Friday, November 21, 2014

Maryland DNR Prepares to Deny Conowingo Permit

Conowingo owner may lose permit over water quality
The owner of the Conowingo Dam may lose a key permit to generate electricity from the dam in the years to come because of "insufficient information" about the dam's impact on the state's water quality.

The Maryland Department of the Environment said in a statement they intend to deny Exelon Corp.'s application for a license to continue operating the 500-megawatt dam, claiming Exelon has provided "insufficient information ... regarding the impacts of the activity on State water quality standards."

Exelon received a one-year operating extension from the Federal Energy Regulatory Commission while federal and state agencies reviewed how sediment and nutrient runoff from the dam was affecting the Susquehanna watershed and the Chesapeake Bay.

While the corporation filed its application to obtain the operating license on Jan. 31, Exelon is required to demonstrate to the Maryland Department of the Environment its ability to meet standards outlined by the federal Clean Water Act.
Since 1928, Conowingo Dam has been helping the Chesapeake Bay by intercepting suspended sediments, and their associated nutrients and toxics, and sequestering them in the sediments behind the dam. The pool behind the dam is filling with mud, and can no longer hold all the sediment, which tend to wash out of the pool into the Bay during extreme flood events producing a pulse of pollution.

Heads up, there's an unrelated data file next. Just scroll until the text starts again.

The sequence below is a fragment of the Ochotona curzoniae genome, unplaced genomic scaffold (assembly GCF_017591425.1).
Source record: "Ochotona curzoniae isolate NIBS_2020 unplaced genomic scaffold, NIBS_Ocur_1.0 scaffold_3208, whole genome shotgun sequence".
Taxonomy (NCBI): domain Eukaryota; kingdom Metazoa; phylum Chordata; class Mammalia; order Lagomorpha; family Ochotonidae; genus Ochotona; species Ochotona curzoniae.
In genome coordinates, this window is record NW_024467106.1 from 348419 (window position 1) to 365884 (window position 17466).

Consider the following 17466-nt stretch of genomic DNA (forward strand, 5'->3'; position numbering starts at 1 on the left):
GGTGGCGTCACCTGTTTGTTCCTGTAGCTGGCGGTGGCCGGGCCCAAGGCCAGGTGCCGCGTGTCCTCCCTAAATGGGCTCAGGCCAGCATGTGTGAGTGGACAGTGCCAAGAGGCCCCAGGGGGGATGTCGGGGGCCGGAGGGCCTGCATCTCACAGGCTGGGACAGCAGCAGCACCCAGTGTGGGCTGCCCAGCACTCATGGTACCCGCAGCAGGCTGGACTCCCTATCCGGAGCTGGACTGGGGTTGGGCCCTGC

When I arrived in Maryland in 1985, one of the first conferences I attended featured the head of the EPA Chespeake Bay Program who told us that the greatest single challenge to the Bay was the imminent end of Conowingo's sediment capacity. Since then, nothing has been done.

Now that the time has finally arrived, all the regulators can do is point to the people who actually saved them from some 86 years of polluted sediment running down into the Bay, and demand that they somehow save them. And they've decided that dredging is no long one of the options.  I'm sure what they are angling for is some form of "reparations", a bit of environmentalist extortion.

If Exelon were to walk away from the dam today, the sediment would continue to pour down from the dam during storms, and the region, already low on power supplies, would lose 500 MW of renewable. If I ran Exelon, I would be strong tempted.

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